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Fisheries and Research

The Research & Policy Team Function

The Southern IFCA Research & Policy Team (RPT) are tasked to facilitate the delivery of the Authorities’ legislative duties, and in doing so, seek to improve the sustainability of marine fisheries and the marine environment, whilst supporting local communities who are reliant upon these resources.

Working under the Chief Officer, the RPT is led by a Deputy Chief Officer, within the team is a Senior Policy Specialist, three IFCOs and three Project Officers.

The RPT have three core functions:

  • Monitoring inshore fisheries;
  • Developing inshore fisheries management interventions;
  • Reviewing fisheries management interventions.

The RPT operate in a consistent and methodical way, for example, where an issue is identified (e.g., compromised sustainability of a specific fishery), a vision will be set for that fishery moving forward, we will seek to gather evidence and begin to evolve and implement management measures (where necessary) based on best available evidence. 

Underpinning all of the work undertaken by the RPT is a data management capability and Geographic Information System (GIS) expertise. GIS enables Southern IFCA to visualise, analyse and interpret data collected in order to better understand trends and relationships on a spatial scale. GIS is a valuable resource which is used by Southern IFCA, for example, to support stakeholder engagement and consultations through the use of visual aids; to represent activity data (fishing effort); to map sensitive habitats and designated MPA features to inform management; to map byelaws and to help with the planning and undertaking of surveys.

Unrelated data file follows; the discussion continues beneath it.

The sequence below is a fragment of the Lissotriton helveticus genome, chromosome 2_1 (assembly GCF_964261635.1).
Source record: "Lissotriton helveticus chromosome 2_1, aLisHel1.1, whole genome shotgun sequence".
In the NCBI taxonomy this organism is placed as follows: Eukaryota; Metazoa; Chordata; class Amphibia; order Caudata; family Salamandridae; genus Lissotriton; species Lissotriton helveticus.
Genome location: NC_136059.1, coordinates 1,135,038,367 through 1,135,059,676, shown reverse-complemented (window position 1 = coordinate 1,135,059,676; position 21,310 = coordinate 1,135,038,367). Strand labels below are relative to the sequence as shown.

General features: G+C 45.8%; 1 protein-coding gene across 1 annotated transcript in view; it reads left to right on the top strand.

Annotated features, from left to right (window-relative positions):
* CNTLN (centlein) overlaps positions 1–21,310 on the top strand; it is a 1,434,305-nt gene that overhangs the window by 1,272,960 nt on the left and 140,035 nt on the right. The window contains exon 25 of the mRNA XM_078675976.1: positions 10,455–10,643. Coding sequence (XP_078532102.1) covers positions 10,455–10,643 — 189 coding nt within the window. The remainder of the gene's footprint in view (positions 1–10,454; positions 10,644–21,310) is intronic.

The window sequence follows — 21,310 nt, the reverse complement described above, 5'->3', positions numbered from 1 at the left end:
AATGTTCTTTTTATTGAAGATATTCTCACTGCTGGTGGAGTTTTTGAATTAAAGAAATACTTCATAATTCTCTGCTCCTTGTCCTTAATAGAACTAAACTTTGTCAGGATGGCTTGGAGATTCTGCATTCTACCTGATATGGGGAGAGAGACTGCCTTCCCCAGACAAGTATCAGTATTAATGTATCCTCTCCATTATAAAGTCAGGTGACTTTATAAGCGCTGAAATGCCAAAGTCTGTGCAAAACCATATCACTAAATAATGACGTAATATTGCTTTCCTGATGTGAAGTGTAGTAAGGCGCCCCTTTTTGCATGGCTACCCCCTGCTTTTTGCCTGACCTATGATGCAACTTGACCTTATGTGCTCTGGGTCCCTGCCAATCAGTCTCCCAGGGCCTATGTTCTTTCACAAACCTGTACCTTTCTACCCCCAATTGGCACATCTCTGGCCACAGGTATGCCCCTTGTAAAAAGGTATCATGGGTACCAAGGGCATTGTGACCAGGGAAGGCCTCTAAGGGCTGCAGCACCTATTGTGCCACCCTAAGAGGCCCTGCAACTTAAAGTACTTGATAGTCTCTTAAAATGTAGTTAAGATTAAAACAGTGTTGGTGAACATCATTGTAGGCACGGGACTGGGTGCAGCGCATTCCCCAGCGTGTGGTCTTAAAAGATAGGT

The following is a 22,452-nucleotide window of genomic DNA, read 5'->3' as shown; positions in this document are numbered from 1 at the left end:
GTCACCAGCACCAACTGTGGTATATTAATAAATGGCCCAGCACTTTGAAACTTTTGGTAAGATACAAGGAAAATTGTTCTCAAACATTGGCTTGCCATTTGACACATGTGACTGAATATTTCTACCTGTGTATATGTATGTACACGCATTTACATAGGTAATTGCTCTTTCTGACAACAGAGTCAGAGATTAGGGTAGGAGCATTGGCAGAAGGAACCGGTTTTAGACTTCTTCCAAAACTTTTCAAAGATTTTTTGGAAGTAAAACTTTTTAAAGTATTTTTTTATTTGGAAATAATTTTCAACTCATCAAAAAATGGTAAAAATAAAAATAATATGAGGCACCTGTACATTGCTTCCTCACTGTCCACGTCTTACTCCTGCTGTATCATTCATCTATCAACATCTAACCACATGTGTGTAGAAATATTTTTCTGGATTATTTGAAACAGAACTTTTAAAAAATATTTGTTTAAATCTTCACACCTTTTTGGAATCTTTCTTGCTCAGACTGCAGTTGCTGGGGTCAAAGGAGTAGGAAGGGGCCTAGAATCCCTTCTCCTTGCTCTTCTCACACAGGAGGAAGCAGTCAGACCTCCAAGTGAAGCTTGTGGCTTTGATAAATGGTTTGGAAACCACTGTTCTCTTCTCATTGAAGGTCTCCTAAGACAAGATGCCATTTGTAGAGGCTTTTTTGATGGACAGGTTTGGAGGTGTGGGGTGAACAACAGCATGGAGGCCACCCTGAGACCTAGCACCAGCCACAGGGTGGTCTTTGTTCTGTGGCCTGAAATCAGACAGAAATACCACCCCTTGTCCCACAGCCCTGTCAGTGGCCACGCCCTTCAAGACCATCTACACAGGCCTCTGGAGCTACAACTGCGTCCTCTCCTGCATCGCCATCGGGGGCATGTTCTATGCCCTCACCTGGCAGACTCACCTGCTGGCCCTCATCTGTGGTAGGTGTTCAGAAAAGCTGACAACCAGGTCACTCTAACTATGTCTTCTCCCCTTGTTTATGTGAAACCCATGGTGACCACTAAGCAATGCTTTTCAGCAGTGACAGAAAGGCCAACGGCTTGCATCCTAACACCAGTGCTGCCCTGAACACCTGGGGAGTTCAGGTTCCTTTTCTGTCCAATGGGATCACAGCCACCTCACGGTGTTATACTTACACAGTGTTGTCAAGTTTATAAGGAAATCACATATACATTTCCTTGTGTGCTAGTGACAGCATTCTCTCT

As the RPT has increased its capability in the research field through the undertaking of increasingly complex surveys and collection of more data, an increased GIS capability has been essential, providing more detailed analysis and the opportunity to effectively deliver the work the evidence team has been undertaking

Southern IFCA | SIFCA | Oyster Dredge
Southern IFCA | SIFCA | Small Fish Survey Net | cr: Charles WheelerCredit: Charles Wheeler
Southern IFCA | SIFCA | Poole Sieve

Monitoring Inshore Fisheries

Stock Assessments and Surveys